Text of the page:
Meet: Ladybug Transistor’s Gary Olson on his new solo album and more

Ladybug Transistor frontman Gary Olson is gearing up for the release of his self-titled solo record, out via Tapete Records on 29th May. It’s a strange (maybe strange is the wrong word – perhaps uplifting? inspiring?) tale of recording between Brooklyn and the Norwegian countryside over the course of several years, with two brothers who asked to make an album with him, and how it all blossomed into the eleven track record that we will see before us by the end of the month.

But of course it wasn’t just the story that attracted our attention. We loved the recent single Giovanni Please, this string-laced slice of perfect pop, that could have come out of the songbook of, well, just about anyone really, such is it’s immediacy and almost unbearably melodic nature.

We caught up with Gary to find out a bit more.

 Hey thanks for talking to us – firstly, how are you coping with lockdown? 

It’s been ok over here. I’m thankful to have a big apartment with plenty of light and air as well as some outdoor space which is a bit unusual for New York City… so it’s a somewhat comfortable isolation. I am really missing people aside from the few friends that come around to the porch to wave hello. Otherwise I’ve been keeping busy with our vegetable garden, hoping for a good harvest this summer.  

Has it affected any plans? Or rather, how much has it affected plans?   

It feels a little strange to be promoting new music but maybe people are ready? I was looking forward to more touring opportunities with the release but I’ll have to be patient until there’s a way to travel safely. No one has convinced me to do a “lockdown concert” yet but maybe I’ll try to pull one together in the vegetable patch and intertwine it with gardening tips.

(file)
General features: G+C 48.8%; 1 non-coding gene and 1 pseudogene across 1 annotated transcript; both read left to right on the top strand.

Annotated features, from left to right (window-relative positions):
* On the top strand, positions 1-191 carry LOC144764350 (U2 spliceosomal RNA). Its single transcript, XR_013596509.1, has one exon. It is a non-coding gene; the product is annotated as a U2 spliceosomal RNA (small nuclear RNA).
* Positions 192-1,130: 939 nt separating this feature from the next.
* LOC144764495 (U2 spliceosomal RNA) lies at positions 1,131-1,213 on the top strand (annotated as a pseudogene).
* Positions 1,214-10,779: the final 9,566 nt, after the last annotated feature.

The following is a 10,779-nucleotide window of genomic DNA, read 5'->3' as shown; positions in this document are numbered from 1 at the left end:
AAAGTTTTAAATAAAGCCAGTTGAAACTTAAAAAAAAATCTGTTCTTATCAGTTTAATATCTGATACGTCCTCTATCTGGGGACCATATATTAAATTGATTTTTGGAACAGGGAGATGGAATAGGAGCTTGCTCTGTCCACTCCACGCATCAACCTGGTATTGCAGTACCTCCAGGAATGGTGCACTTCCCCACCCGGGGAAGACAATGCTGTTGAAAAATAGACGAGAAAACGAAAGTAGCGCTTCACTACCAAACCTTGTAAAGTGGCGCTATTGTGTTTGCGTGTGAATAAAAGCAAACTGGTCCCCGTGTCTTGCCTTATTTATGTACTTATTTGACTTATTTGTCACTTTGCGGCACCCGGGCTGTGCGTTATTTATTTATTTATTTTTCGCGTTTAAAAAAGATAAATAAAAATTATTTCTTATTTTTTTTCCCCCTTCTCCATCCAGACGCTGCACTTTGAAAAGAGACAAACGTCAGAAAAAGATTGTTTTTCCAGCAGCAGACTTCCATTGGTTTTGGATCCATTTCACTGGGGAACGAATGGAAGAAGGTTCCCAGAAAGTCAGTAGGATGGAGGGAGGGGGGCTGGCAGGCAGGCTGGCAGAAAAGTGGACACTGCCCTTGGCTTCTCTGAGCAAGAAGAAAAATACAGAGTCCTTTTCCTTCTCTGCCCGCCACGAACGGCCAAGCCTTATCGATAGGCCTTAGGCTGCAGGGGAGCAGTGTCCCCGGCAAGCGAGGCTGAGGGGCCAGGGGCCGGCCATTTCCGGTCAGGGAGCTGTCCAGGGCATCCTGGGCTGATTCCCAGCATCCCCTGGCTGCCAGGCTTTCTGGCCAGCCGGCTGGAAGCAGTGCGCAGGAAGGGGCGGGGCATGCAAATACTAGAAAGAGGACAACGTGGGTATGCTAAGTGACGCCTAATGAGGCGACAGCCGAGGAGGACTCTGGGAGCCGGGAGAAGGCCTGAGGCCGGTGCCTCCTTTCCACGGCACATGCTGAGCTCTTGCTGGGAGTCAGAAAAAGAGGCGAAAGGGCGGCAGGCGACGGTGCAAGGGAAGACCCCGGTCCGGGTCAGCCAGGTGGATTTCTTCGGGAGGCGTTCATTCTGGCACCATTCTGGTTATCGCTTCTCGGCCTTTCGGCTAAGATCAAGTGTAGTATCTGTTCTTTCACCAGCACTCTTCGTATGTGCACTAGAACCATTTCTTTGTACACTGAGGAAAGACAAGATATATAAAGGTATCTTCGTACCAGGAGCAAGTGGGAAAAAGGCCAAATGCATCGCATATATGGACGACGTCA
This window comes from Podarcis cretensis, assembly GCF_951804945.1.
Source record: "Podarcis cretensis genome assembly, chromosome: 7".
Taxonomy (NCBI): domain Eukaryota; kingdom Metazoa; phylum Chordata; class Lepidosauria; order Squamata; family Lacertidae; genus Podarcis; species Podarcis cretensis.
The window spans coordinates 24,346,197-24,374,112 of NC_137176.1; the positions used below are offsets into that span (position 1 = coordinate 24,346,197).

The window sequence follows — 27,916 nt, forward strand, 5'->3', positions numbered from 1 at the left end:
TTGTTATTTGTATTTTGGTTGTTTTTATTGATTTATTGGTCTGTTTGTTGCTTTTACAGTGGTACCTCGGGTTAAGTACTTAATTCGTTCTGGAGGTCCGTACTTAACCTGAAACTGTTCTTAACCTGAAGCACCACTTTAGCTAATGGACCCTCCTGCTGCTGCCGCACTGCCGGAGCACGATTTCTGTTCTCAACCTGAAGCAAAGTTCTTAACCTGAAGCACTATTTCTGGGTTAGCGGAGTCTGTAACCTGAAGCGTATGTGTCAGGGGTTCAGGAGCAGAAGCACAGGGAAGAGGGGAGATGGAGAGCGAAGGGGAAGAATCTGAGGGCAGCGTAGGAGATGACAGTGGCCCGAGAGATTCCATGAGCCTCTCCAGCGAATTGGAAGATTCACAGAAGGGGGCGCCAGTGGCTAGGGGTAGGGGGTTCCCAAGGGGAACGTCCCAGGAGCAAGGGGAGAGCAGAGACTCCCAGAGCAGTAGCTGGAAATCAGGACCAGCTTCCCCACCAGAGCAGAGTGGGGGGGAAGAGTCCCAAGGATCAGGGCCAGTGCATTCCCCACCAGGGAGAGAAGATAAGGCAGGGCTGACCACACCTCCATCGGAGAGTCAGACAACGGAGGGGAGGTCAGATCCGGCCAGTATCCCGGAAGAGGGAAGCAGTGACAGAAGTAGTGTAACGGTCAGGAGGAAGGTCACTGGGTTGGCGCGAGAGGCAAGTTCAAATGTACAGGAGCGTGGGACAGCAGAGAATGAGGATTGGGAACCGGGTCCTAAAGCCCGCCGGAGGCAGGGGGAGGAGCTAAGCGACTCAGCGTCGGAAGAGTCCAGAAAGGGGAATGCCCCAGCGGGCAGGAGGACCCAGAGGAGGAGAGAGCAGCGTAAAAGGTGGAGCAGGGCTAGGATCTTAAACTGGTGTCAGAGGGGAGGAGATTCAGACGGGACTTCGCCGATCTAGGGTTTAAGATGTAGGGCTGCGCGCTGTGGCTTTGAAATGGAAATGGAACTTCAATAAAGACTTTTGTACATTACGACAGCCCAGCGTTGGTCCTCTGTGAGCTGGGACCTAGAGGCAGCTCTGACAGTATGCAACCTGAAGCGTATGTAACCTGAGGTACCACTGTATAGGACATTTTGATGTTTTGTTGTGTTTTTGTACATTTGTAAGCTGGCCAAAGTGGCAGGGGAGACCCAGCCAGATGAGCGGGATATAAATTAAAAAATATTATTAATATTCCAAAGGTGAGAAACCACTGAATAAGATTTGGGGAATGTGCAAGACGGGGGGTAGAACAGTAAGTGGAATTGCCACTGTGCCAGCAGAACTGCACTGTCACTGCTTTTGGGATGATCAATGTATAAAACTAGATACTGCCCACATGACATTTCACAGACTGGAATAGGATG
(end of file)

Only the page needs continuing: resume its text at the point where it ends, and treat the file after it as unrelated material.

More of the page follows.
Have you been able to do anything creative in the time?

Well, I have a small studio at my place so there’s always something on the burner. I’ve been putting together an instrumental version of the album with all of the vocals replaced by trumpet, sort of an elevator music version of the record. I don’t think it will have any commercial value whatsoever but I might do a small run of cassettes… don’t tell Tapete!  

I’m finishing some mixes for Phil Sutton from Pale Lights who has a new solo project Love, Burns that will be an album someday. I’ve also been helping as an editor on a soundpiece with the artist Kristin Oppenheim that will be showing once things open up again. 

There’s a pretty amazing, or slightly left-field story about how this album came about – how did you meet Johannes and Jorn? And how did they talk you into making an album?

My band Ladybug Transistor used to tour in Norway fairly regularly in the early 2000s. I got to know Ole and Jorn when we played with them in Oslo all of those years ago and immediately felt a kinship that led to an enduring friendship.  A couple of years ago Ole proposed we make an album together and sent over a couple of sketches of music for me to consider writing melodies and words to. It just grew naturally from there. 

How does it work between Norway and the USA? Do some bits happen in one place and some bits in another – did you have to go across to their studio? How was that?